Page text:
To be clear, we reject “accommodationist solutions” to policing, such as better police training, implicit bias training etc., community advisory boards, building community support for policing, and civilian review boards, which differ little if at all from city council elections. All of these “solutions” are premised on the idea of community control of the existing police, not on police abolition or worker self-organization for self-defense.
We do, however, support demands that weaken the ability of the police to fulfill their capitalist and racist functions, including disarming the police, defunding the police and redistribution of those funds to social needs such as public education, healthcare, public and free facilities such as parks, community centers, arts programs, etc., the expulsion of police “unions” from the labor movement and of police from schools, and ending qualified immunity and making it easier to sue and prosecute cops.

Building Mass Revolutionary Movement and Generalizing the Struggle against Oppression

However, these demands, let alone the abolition of state forces of repression, will not succeed if they are disconnected from a strategy for building independent workers’ power to dismantle capitalism and the capitalist state. Because the need for repression of workers and for the reproduction of racism and other forms of oppression are structural to capitalism, the state forces of repression cannot be abolished under capitalism. Capitalists can, for example, simply replace or complement state repressive forces with privatized forces. Therefore, total abolition will only be possible with a working class revolution. Consequently, rather than working on developing comprehensive alternatives to policing or for decarceration, our strategy is to build the mass movement that can accomplish a working class revolution that would make these changes actually possible. This in turn requires that we prepare our class for self-government while, at the same time, continuously engaging in anti-racist and anti-sexist education. We also support building the confidence of our class to deal with internal conflicts without relying on state forces, such as police and courts, or on bosses as mediators. We think that it is critical to build workers’ committees to deal with these matters instead. When we form such committees, we do so as part of a process of struggle, with the goal of increasing our anti-oppression consciousness and practice and developing mass action and independent organization of our class.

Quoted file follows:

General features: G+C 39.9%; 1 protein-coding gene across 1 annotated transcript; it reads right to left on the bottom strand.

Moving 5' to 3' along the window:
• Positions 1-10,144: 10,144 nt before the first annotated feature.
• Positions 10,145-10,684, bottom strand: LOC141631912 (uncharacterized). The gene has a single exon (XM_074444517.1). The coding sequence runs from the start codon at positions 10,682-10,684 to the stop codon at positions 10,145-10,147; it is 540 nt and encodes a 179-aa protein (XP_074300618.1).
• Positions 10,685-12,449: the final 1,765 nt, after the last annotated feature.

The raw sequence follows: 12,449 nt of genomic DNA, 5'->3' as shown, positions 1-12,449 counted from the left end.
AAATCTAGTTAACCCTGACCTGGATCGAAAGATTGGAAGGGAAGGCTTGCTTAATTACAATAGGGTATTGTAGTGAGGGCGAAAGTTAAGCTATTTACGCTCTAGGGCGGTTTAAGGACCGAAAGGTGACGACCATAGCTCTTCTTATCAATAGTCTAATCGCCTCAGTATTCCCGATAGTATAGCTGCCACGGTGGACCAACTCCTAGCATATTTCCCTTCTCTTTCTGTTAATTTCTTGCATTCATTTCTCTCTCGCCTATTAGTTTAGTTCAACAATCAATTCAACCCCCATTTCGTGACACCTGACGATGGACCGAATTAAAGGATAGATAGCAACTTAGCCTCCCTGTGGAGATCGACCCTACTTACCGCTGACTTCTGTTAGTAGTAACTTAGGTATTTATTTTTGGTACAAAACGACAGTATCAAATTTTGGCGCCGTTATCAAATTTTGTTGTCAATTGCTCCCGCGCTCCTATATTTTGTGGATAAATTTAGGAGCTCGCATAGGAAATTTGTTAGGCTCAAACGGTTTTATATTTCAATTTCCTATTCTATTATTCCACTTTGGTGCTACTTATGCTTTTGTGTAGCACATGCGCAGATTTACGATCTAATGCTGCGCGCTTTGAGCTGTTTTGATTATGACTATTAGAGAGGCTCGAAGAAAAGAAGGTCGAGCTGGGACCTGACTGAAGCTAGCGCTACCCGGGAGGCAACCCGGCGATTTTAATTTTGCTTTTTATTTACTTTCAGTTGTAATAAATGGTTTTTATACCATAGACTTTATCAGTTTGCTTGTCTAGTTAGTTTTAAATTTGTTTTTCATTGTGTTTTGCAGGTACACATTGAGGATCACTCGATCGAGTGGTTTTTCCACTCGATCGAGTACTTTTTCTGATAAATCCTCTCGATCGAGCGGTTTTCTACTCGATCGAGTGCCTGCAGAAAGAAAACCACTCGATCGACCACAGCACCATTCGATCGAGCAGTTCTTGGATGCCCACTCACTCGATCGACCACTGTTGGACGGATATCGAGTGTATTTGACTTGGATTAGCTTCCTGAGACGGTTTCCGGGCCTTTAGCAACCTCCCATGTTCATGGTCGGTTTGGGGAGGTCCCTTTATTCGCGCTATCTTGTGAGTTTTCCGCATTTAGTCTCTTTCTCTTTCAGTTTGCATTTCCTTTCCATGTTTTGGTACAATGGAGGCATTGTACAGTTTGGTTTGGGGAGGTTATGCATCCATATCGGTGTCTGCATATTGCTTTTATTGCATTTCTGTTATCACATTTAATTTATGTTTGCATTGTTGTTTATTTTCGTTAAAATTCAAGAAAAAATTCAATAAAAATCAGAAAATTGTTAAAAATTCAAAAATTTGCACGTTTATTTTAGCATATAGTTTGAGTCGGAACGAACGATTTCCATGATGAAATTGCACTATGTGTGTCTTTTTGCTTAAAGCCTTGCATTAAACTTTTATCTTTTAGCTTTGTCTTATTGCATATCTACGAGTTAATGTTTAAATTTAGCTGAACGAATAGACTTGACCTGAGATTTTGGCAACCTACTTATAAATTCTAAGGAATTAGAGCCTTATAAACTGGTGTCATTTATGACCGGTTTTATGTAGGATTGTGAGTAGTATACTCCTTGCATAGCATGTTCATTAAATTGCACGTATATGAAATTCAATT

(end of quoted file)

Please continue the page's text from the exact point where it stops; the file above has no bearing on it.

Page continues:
Capitalism is the root cause of all the inequality, precarity, and oppression in society, and policing is used not only to defend capitalist property relations but is often the misguided “common sense” or default (pseudo)solution to these problems. Our struggle therefore needs to agitate for fully funded social services, such as healthcare, especially mental healthcare, housing, education, and social programs to combat violence against women. For we know the interaction between civilians and police is exponentially multiplied when people lack the resources they need to live their lives. By targeting the social roots of policing, and diminishing the occasions for police interventions, we can draw our unions and community organizations into the struggle.
If the abolition of repressive forces is impossible without a mass working class movement, this means we need to broaden and widen the struggles that emerged last summer by generalizing the struggle against all forms of policing, mobilizing the whole working class into the fight against state repression. For example, immigrant workers in the United States are exploited with special violence by the capitalist class. They are, as a result, especially vulnerable to state repression, in the form of immigration raids by ICE along with municipal police forces etc. Women workers – a category that obviously overlaps with both Black and immigrant workers – are another sector of the working class whose ascribed identity the capitalist class uses to intensify exploitation. The fight against women’s oppression is also a fundamental working class struggle. Building collaboration and solidarity between the immigrant workers’ movement, the women’s and reproductive rights movement, and the movement for Black liberation is critical. It is only by both bringing anti-oppression to the heart of our working class struggles and agitating for the necessity of political independence from the political parties of the capitalists that we will be able to defeat racism and its apparatuses of violence.